Jesus taught us to identify a tree by the fruit it produces. Likewise, we can know the revelation a church authority receives by the results it produces. When a debilitated President Monson and the apostles crafted what is often called in the Mormon LGBTQ community the Policy of Exclusion (sometimes represented as PoX), they planted a tree. The fruit it is growing is clear.
The PoX has so alienated many believing members, both in and outside the LGBTQ demographic, that their integrity requires they leave the church. Certain children are denied baptism even though Jesus directed us to feed his lambs ahead of his sheep and to suffer the little children to come to him. Members of the church have been shaped into hypocrites, encouraged to profess love while closing the door on people who desire to worship beside them. The PoX has harmed the mental, emotional, and spiritual health of LGBTQ members, their families and friends, and others who are spiritually sensitive and cognizant of the immense goodness and worth of these children of God. Although hard data is still to be compiled, circumstantial evidence strongly suggests a spike in LDS suicides has occurred since the PoX was enacted.
According to the test Jesus provided, the fruit produced by the PoX is rotten.
Some report feeling the comfort of the Holy Spirit regarding the policy and assume this must mean the policy is, indeed, God’s will. I remind these people that Joseph eventually received comfort, but that comfort didn’t change the reality that he was wrong to tempt God or that the manuscript had been lost. It didn’t change the real-world consequences. Many members wrongly believe the leaders of the church can never lead the church astray in any regard, but, by their own admission, this isn’t so.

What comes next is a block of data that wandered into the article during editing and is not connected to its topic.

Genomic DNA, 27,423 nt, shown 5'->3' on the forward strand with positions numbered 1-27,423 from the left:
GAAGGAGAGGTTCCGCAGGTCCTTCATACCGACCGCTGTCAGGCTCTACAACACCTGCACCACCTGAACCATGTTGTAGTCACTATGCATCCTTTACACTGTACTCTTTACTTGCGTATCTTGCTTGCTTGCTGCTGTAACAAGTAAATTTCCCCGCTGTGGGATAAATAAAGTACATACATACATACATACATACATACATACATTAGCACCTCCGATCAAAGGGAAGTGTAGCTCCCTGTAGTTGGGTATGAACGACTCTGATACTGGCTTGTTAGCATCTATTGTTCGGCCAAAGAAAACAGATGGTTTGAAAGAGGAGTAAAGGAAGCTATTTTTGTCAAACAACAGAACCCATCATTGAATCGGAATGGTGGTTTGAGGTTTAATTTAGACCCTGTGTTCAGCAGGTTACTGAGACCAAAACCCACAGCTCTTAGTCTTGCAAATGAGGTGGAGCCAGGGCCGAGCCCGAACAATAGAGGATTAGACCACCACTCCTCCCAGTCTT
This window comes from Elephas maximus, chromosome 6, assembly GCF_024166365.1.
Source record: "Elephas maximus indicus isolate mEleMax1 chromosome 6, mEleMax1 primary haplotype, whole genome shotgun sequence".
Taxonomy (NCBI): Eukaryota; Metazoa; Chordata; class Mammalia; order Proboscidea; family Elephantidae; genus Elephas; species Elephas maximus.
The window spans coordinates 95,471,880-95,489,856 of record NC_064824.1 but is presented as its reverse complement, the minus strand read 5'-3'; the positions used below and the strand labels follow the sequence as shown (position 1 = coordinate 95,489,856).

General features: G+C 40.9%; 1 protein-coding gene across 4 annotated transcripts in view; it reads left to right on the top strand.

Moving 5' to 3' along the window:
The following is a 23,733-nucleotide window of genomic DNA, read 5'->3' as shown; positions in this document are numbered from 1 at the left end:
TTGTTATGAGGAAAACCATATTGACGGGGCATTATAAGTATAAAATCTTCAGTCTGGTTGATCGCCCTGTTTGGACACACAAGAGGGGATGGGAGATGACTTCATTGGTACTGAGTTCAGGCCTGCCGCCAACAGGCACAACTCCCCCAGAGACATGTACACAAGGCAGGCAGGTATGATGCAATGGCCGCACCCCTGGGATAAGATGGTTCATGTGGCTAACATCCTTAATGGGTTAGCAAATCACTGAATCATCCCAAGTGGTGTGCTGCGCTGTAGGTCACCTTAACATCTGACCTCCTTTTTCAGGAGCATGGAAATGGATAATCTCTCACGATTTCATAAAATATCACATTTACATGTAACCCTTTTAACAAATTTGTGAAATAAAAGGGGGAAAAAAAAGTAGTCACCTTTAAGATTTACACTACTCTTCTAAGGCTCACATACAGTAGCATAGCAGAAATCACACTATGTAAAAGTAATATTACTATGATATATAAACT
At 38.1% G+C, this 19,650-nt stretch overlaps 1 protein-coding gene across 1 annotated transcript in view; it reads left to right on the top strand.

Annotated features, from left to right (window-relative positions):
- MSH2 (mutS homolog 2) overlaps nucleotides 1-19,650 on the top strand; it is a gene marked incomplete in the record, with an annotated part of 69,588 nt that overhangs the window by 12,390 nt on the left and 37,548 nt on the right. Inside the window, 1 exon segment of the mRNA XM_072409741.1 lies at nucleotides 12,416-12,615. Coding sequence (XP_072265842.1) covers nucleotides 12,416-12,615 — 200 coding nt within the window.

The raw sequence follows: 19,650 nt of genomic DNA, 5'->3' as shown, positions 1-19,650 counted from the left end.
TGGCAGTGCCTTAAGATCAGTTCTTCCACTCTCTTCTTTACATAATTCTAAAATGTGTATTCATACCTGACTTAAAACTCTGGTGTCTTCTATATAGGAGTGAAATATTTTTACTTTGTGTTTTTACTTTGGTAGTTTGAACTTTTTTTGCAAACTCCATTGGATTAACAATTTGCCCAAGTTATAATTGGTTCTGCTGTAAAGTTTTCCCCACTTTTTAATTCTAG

President Nelson, while serving as the head of the Quorum of the Twelve, indicated at a devotional that the “prophetic process” had been followed as the Brethren wrestled with several questions after the legalization of same-gender marriage in the USA. This is reminiscent of the wrestling Joseph Smith did with the Lord regarding Harris’ request to take the manuscript to his wife. To Joseph, it must’ve seemed that his ability to proceed with the translation was less at-risk if Mrs. Harris approved. This assumption, at least in part, may have fueled his repeat petitions to the Lord.